Dan Nienaber firstname.lastname@example.org
The Mankato Free Press
---- — How do you make pieces of pine cone, a variety of nuts, locust pods, bromeliads and an arrangement of golden flowers one of the most talked about creations at the annual Books in Bloom event at Gustavus Adolphus College?
If you’re Chuck Eggert, you take the organic collection and turn it into one of the most feared characters in J.R.R. Tolkien’s popular book, “The Hobbit. “Eggert’s floral interpretation of the dragon Smaug was catching the attention of all ages of visitors Sunday at the Folke Bernadotte Memorial Library.
Tanner Grimmius had a guess for why the treasure-guarding dragon caught the attention of his sons, Miles, 5, and Weston, 2. It was one of the least abstract of the 30 flower arrangements that were paired with books at the event, he said.
“The fact that they recognized what it was was the big thing,” Grimmius said.
There also were about 30 volunteers from the Gustavus Library Associates Executive Board, library staff and the college’s student body to provided tours of the displays spread throughout two floors of the library. Floral designers volunteered to create arrangements that went with a wide variety of books, including books that are popular now, books that have been turned into movies, children’s books, more obscure books and books by local authors.
This was the third year for the event, but the first time Grimmius and his wife, Anne, have attended. The Owatonna couple grew up in St. Peter and both attended Gustavus. Tanner Grimmius said they were in town both to visit their parents and escape the 10 inches of snow that’s still on the ground at home.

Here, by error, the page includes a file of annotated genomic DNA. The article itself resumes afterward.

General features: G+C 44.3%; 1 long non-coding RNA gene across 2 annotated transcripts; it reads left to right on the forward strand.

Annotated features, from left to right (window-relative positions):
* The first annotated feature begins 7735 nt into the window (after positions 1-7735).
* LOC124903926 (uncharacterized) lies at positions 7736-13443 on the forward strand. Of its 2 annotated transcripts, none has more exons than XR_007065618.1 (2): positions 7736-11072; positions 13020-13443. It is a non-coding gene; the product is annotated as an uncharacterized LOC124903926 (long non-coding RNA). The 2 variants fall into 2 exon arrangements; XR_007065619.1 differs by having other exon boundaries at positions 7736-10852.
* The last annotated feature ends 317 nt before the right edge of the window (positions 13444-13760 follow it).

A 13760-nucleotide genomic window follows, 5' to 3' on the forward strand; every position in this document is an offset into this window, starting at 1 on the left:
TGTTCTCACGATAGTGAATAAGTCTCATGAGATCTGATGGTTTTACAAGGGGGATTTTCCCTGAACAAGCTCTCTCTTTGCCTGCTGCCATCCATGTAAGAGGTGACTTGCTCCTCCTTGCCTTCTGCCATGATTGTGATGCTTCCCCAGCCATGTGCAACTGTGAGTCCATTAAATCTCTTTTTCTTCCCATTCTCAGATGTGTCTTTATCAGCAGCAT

“It’s an interesting thing,” he said. “I just like the idea that there’s more to the books than the words.”
Marisa Schloer, chairwoman of the Books in Bloom committee, said the idea for the event is based on the annual Art and Bloom event at the Minneapolis Institute of Arts. Each book and bloom has a $500 sponsor, so this year’s event raised $15,000 for the library’s endowment. That doesn’t include the free-will donations from visitors. All of the materials for the arrangements are donated by the designers.
The event has grown from 22 arrangements the first year, Schloer said. There were 535 visitors last year during the event, which takes place Friday afternoon through Sunday. There were already 547 visitors this year by early Sunday. She has been involved in the event since it started.
“We were excited to have an opportunity to get people involved with Gustavus and into the library, into the nooks and crannies,” she said. “Word is starting to get out.”
Eggert said it took about a month to create the character Smaug, including planning and a few tossed efforts. He has created an arrangement each year and plans to be back next year. He enjoys the challenge each project brings.
When Eggert was given “The Hobbit” assignment, he quickly decided what scene he would use.
“I just immediately thought of the dragon and thought that would be really fun to create,” he said. “I’d never built a dragon before.”